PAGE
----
The museum’s exhibits span three floors. The top floor offers the most content because the next two down are both in the process of adding exhibitions to some of the space on them.

The ticket seller suggested I start at the top and work my way down. Being an obedient Canadian, that’s what I did.

Top Floor, Slovenian Ethnographic Museum

In contrast to the other ethnographic museums I’ve been to, the Slovenian Ethnographic Museum one isn’t specifically about its namesake country’s culture. The first area on the top floor presents information on, and old objects from, North American indigenous people.

Ottawa moccasins at the Slovenian Ethnographic Museum
Ottawa moccasins at the Slovenian Ethnographic Museum

This is embarrassing, but the first sign about a specific North American First Nations people was about the Ottawa people. It’s embarrassing because I’m Canadian, but that’s one I hadn’t heard of. I’m quite familiar with Canada’s capital, Ottawa, but not a First Nation of that name.

According to the signage, the Ottawa people lived in the area of the Great Lakes, but mostly on the United States side of Lake Huron. Their language and culture were Algonquin, which is a First Nation I had heard of. A pair of moccasins accompanied the text about the Ottawa people.

This section also mentions the Ojibwa tribe and displays some snowshoes for them. There are also other objects I’ve since forgotten.

In the North American section of the Slovenian Ethnographic Museum, indigenous people from all three countries in the continent are represented.

South and Central America then get a similar treatment to North America, but, having more countries, not all of them are represented in the displays.

Then on to Africa, with a similar treatment there too.

African masks at the Slovenian Ethnographic Museum
African masks at the Slovenian Ethnographic Museum

I think the next exhibits on this floor are all about Slovenia and old-time society and culture there. But I’m not 100 percent sure. Elsewhere in the museum, pretty much all signage is in both Slovenian and English. Not here.

This section contains some signage with general information about the culture, agriculture, and whatever presented in both Slovenian and English. However, the museum presents the detailed information in this section in the following format: The first line contains a title in a large font, only in Slovenian. The next line contains an English translation of the title in a smaller font. That is followed by a large section of body copy only in Slovenian. Not a word of English.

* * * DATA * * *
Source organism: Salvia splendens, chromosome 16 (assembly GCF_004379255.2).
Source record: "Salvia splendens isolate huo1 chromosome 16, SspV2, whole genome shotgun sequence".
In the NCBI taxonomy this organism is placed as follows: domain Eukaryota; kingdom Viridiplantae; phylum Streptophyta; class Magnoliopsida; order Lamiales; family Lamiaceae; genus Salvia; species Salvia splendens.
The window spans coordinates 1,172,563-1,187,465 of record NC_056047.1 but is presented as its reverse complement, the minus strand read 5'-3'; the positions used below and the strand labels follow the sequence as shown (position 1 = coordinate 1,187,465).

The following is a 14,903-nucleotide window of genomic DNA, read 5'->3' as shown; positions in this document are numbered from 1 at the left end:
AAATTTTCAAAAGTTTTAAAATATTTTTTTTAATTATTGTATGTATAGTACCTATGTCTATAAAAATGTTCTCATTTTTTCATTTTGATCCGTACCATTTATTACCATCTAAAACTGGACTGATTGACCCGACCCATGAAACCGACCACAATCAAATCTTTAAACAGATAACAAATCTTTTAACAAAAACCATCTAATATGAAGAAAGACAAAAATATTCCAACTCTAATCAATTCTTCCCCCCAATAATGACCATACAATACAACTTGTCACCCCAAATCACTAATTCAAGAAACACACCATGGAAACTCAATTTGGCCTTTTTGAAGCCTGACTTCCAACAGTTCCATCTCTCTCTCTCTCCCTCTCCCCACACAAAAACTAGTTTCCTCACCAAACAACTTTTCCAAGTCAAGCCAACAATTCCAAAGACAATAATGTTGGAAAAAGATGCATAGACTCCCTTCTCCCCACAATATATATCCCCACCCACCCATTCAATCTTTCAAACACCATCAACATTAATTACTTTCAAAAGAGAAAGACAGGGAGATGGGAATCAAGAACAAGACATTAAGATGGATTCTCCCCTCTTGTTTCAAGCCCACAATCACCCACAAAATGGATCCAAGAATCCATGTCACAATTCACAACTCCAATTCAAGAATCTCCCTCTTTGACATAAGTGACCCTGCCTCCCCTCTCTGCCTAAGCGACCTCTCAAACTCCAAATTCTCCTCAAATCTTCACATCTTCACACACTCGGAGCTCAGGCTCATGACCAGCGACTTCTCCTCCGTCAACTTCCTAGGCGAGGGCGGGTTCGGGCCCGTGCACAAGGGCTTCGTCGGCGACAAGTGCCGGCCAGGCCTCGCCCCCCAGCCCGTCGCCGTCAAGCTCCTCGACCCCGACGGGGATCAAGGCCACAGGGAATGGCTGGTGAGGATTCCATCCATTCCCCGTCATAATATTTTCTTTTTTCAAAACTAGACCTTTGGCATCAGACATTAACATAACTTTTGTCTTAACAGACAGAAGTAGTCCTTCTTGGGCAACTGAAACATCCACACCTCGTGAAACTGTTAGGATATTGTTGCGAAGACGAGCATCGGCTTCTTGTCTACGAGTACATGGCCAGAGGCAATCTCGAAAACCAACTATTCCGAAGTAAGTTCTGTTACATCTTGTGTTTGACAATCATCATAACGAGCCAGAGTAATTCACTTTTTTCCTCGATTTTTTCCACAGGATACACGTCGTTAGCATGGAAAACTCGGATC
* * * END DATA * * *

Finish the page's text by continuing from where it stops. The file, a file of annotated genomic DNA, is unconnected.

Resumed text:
After the probably Slovenian exhibits, the exhibits move on to the broader world again, with Oceania getting a treatment similar to those of the Americas and Africa.

So ends the top floor.

Middle Floor, Slovenian Ethnographic Museum

A crib at the Slovenian Ethnographic Museum
A crib at the Slovenian Ethnographic Museum

The middle floor of the museum contains an exhibition titled “Man and Time: The First 100 Years.” The Slovenian Ethnographic Museum has operated for 100 years. This exhibition celebrates that.

The space is very brightly lit and contains an exceptionally eclectic collection of cultural objects. For example, there’s a beautifully decorated old wooden crib, a fancy green dress decorated with a lot of, I think they’re daisies (I’m not good at identifying flowers), and a very brightly coloured papier-maché dragon from Mexico, to name just three of many.

A dragon at the Slovenian Ethnographic Museum
A dragon at the Slovenian Ethnographic Museum
A dress at the Slovenian Ethnographic Museum
A dress at the Slovenian Ethnographic Museum

First Floor, Slovenian Ethnographic Museum

The first floor contains an exhibition titled “Between Nature and Culture.” It displays another wide variety of objects, but this time they’re connected to cultures through a variety of vectors, such as religion or hunting and gathering, among others.

Objects from the first floor
Objects from the first floor

This floor also contains an exhibit designed for people who are easily impressed by flashiness (raises hand).

When I walked into one section, a fog machine mounted on the ceiling produced a wall of fog that descended toward the floor. I don’t know if a motion detector triggered it or if I just happened to walk in at the right time. Still images of people doing a folk dance were projected on the fog wall. Cool, eh? (Like I said, I’m easily impressed by flashiness.)

Less built-up area of the river
Less built-up area of the river

When I left the museum, which is a bit of a walk away from the old town, the skies had cleared. I decided to walk back to the old part of town for lunch. The route I took was along the river, starting a bit before where buildings line its banks. It’s very pretty there.

Lunch

I had lunch in the old town under sunny skies at a restaurant table on one of the lovely pedestrian retail streets there.

Lunch consisted of grilled salmon on a bed of grilled vegetables, a glass of wine, and an espresso. It was delicious.